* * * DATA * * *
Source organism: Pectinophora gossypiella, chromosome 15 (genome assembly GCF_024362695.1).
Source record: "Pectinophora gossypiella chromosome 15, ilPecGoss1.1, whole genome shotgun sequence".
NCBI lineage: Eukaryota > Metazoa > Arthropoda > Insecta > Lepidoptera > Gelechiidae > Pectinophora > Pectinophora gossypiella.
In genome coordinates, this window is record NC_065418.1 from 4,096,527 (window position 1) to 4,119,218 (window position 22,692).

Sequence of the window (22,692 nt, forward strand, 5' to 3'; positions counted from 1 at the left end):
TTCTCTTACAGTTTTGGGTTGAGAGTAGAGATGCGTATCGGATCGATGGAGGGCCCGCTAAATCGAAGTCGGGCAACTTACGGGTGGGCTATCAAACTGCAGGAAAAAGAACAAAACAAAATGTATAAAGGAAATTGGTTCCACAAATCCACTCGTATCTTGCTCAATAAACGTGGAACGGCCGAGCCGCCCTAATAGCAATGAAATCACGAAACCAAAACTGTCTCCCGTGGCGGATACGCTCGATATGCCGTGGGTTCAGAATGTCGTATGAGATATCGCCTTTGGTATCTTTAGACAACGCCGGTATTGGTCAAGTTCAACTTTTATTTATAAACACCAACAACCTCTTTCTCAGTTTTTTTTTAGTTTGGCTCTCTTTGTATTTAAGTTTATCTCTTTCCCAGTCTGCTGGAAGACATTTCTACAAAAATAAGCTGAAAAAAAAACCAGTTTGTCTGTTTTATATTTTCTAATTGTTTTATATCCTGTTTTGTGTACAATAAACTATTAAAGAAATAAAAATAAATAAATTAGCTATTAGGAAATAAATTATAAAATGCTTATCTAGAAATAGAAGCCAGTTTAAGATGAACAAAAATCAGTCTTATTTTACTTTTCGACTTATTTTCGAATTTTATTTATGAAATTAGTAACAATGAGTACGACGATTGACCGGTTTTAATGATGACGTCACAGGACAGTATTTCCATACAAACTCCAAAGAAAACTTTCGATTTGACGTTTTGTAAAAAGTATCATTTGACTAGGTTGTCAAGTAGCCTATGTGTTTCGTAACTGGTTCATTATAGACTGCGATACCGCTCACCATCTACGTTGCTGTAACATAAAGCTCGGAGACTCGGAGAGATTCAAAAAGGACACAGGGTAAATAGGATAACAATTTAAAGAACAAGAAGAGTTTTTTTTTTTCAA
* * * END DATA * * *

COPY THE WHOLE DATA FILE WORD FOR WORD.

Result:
Source organism: Pectinophora gossypiella, chromosome 15 (genome assembly GCF_024362695.1).
Source record: "Pectinophora gossypiella chromosome 15, ilPecGoss1.1, whole genome shotgun sequence".
NCBI lineage: Eukaryota > Metazoa > Arthropoda > Insecta > Lepidoptera > Gelechiidae > Pectinophora > Pectinophora gossypiella.
In genome coordinates, this window is record NC_065418.1 from 4,096,527 (window position 1) to 4,119,218 (window position 22,692).

Sequence of the window (22,692 nt, forward strand, 5' to 3'; positions counted from 1 at the left end):
TTCTCTTACAGTTTTGGGTTGAGAGTAGAGATGCGTATCGGATCGATGGAGGGCCCGCTAAATCGAAGTCGGGCAACTTACGGGTGGGCTATCAAACTGCAGGAAAAAGAACAAAACAAAATGTATAAAGGAAATTGGTTCCACAAATCCACTCGTATCTTGCTCAATAAACGTGGAACGGCCGAGCCGCCCTAATAGCAATGAAATCACGAAACCAAAACTGTCTCCCGTGGCGGATACGCTCGATATGCCGTGGGTTCAGAATGTCGTATGAGATATCGCCTTTGGTATCTTTAGACAACGCCGGTATTGGTCAAGTTCAACTTTTATTTATAAACACCAACAACCTCTTTCTCAGTTTTTTTTTAGTTTGGCTCTCTTTGTATTTAAGTTTATCTCTTTCCCAGTCTGCTGGAAGACATTTCTACAAAAATAAGCTGAAAAAAAAACCAGTTTGTCTGTTTTATATTTTCTAATTGTTTTATATCCTGTTTTGTGTACAATAAACTATTAAAGAAATAAAAATAAATAAATTAGCTATTAGGAAATAAATTATAAAATGCTTATCTAGAAATAGAAGCCAGTTTAAGATGAACAAAAATCAGTCTTATTTTACTTTTCGACTTATTTTCGAATTTTATTTATGAAATTAGTAACAATGAGTACGACGATTGACCGGTTTTAATGATGACGTCACAGGACAGTATTTCCATACAAACTCCAAAGAAAACTTTCGATTTGACGTTTTGTAAAAAGTATCATTTGACTAGGTTGTCAAGTAGCCTATGTGTTTCGTAACTGGTTCATTATAGACTGCGATACCGCTCACCATCTACGTTGCTGTAACATAAAGCTCGGAGACTCGGAGAGATTCAAAAAGGACACAGGGTAAATAGGATAACAATTTAAAGAACAAGAAGAGTTTTTTTTTTTCAA